The witches’ brew of weather adversities in 2009 cost Mississippi agriculture an estimated $1 billion in the farmgate value of commodities produced in the state, says David Waide, president of the Mississippi Farm Bureau Federation and himself a cattle/row crop producer.

“We had $6.2 billion in value in 2008 and it dropped to $5.2 billion last year. That’s quite a blow because that money turns over a lot of times in communities throughout the state. I hope Mississippi farmers don’t have to go through another year like that.

Cotton money, particularly, turns over a lot of times, and that sector has taken a beating the past several years with declining acreage — last year’s was the smallest in history. Our sweet potato industry was devastated by the rains. Pork production has taken a big hit in recent years with the closing of the Bryan Foods processing plant at West Point — over 1,200 jobs gone.

“A lot of cattle are grazed in Mississippi, making their way through feedlots, a huge economic value for stocker/grazer operations in the state. A lot of that was lost because producers couldn’t get ryegrass planted, and those who did had a struggle maintaining the grass because of the extreme cold we’ve had this winter.”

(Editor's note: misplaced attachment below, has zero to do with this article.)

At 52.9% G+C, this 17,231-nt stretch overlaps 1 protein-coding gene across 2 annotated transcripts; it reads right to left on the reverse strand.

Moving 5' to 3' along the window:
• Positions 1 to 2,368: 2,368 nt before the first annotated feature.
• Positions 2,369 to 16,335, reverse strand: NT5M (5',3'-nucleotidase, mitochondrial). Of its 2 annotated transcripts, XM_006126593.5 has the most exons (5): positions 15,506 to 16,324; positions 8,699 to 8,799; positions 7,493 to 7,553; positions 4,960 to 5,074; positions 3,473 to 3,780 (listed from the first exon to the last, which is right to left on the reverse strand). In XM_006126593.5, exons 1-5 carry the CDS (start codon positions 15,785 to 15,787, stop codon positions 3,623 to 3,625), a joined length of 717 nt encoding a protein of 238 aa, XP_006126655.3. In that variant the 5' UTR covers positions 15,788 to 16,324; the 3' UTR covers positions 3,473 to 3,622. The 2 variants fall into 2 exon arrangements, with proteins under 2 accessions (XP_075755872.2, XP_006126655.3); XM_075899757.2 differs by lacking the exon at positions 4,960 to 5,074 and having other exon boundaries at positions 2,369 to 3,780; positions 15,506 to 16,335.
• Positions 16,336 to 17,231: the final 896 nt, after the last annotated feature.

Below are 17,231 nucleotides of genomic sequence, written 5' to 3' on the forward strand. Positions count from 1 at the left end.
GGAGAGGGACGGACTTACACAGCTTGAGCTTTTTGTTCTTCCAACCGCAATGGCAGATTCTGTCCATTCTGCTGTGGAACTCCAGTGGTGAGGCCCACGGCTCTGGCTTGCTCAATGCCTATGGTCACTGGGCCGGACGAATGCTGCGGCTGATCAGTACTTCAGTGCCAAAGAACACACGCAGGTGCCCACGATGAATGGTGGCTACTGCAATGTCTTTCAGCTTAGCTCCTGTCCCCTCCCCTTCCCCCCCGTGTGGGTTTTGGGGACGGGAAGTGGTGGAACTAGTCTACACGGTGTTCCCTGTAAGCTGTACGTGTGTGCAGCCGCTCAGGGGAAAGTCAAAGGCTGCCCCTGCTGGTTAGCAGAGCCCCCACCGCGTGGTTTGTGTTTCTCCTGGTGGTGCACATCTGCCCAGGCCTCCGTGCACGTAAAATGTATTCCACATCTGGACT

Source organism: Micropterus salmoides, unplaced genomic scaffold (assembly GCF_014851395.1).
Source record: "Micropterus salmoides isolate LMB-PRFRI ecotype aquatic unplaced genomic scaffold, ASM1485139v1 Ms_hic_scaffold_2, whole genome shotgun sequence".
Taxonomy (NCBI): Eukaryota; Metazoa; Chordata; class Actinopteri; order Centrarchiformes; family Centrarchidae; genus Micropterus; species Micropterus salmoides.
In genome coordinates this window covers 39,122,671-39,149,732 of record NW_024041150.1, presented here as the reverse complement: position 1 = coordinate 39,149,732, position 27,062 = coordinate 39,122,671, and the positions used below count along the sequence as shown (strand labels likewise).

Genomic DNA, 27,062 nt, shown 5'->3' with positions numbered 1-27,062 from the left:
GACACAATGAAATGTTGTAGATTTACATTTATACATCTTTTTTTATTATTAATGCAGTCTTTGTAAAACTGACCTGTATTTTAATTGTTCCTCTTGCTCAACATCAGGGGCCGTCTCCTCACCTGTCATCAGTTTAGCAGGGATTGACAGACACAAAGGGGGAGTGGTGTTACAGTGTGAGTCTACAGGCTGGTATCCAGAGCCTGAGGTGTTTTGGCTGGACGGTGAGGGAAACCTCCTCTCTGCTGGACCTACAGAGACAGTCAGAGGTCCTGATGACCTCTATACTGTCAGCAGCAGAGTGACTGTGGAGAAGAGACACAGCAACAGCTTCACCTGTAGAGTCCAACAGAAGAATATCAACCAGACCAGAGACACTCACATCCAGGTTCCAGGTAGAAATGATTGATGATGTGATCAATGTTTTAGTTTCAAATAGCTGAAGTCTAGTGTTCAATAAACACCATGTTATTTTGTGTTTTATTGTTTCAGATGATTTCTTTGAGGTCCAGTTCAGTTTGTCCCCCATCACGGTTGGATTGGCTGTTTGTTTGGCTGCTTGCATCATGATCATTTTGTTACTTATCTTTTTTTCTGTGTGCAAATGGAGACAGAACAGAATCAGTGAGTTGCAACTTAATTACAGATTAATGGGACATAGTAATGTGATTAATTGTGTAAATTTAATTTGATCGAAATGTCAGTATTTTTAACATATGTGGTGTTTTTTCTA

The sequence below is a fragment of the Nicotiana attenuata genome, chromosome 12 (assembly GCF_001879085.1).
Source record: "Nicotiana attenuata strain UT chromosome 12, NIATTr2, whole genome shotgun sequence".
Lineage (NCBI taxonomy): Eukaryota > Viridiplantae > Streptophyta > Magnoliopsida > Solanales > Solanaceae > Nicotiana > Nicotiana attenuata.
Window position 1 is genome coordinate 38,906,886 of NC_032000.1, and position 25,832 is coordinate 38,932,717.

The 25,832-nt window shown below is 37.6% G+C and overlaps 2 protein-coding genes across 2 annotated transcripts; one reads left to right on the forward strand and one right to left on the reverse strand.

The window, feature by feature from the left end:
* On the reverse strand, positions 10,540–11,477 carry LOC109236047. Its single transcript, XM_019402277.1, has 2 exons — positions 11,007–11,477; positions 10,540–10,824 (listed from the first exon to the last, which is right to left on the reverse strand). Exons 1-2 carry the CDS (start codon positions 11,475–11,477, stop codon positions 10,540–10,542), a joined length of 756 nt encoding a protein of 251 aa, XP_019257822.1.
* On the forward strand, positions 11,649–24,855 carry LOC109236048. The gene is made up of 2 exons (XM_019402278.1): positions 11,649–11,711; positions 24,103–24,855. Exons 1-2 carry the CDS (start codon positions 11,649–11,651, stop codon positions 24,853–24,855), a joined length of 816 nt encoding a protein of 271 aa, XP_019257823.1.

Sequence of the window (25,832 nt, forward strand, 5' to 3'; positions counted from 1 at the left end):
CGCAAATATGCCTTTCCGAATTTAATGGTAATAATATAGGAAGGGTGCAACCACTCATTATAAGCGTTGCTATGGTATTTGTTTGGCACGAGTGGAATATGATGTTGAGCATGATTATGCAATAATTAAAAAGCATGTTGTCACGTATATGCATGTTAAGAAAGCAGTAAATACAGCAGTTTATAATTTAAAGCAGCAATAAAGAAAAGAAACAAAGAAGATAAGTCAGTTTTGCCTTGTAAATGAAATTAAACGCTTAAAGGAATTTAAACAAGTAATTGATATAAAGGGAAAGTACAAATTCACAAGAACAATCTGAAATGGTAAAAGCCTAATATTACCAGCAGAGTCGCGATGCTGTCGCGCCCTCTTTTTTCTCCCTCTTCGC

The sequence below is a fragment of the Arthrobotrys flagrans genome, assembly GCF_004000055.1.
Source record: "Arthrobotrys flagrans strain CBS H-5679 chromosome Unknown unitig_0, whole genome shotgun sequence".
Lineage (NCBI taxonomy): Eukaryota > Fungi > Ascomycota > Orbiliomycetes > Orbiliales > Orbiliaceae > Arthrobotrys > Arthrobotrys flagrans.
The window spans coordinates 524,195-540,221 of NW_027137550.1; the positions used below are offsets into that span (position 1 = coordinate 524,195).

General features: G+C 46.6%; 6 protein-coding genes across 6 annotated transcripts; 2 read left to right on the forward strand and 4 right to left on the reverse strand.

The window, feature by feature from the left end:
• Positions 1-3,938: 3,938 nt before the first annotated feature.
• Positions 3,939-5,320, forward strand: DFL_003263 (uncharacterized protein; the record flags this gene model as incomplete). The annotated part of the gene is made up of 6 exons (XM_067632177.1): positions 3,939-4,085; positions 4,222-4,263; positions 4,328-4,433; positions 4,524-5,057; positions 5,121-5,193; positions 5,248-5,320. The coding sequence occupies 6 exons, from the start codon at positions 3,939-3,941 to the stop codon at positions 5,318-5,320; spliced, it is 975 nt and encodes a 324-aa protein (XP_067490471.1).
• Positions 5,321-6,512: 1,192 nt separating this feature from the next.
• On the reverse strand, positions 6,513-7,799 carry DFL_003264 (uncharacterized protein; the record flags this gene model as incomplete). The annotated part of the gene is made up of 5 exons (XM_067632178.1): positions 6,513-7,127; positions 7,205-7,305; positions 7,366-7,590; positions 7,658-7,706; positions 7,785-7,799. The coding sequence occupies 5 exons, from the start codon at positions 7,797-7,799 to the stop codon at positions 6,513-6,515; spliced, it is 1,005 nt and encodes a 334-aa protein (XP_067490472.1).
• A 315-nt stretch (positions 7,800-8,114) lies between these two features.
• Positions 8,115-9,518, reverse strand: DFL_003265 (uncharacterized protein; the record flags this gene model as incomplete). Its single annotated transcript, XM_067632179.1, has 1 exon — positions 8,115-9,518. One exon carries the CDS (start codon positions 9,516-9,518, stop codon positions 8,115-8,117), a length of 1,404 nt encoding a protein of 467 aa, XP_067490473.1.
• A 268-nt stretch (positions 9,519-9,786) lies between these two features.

On his farm at West Point, Miss., Waide grows corn, soybeans, wheat, “a few acres of oats,” and in years past, cotton. “This is the first time in a long time I don’t have any wheat or oats, but with last fall’s weather, I wasn’t able to get any planted. We haven’t been able to do any kind of fieldwork, except combining, since July.

“We left hay in the fields because the ground was too wet to hold up the tractors. I planted beans three times and never got a stand, so I just gave up and let it go to hay — which worked to my benefit in having enough feed for my cows.”

The economic losses for agriculture have had an impact, too, on state budgets, Waide says; “We’re seeing it in all the cutbacks coming out of the legislature and the governor’s office.”

Although he says he hasn’t grown cotton in five years, “I like the crop, I have a good base, and it certainly looks more promising this year. If my term was already up [now serving his seventh term as Farm Bureau president, he has announced his retirement, effective in December], I’d be growing cotton this year, but it’s hard to farm cotton when you’re 150 miles away [in Jackson, Miss.]. So, it’ll be corn and soybeans again. But I’m sure every farmer who’s got a cotton base is giving it some serious thought — 80-cent cotton looks pretty good.”

Although several options are open upon retirement, including public office or appointments, Waide says from now until December “Farm Bureau’s agenda gets my full attention — after that, we’ll see.”

e-mail: hbrandon@farmpress.com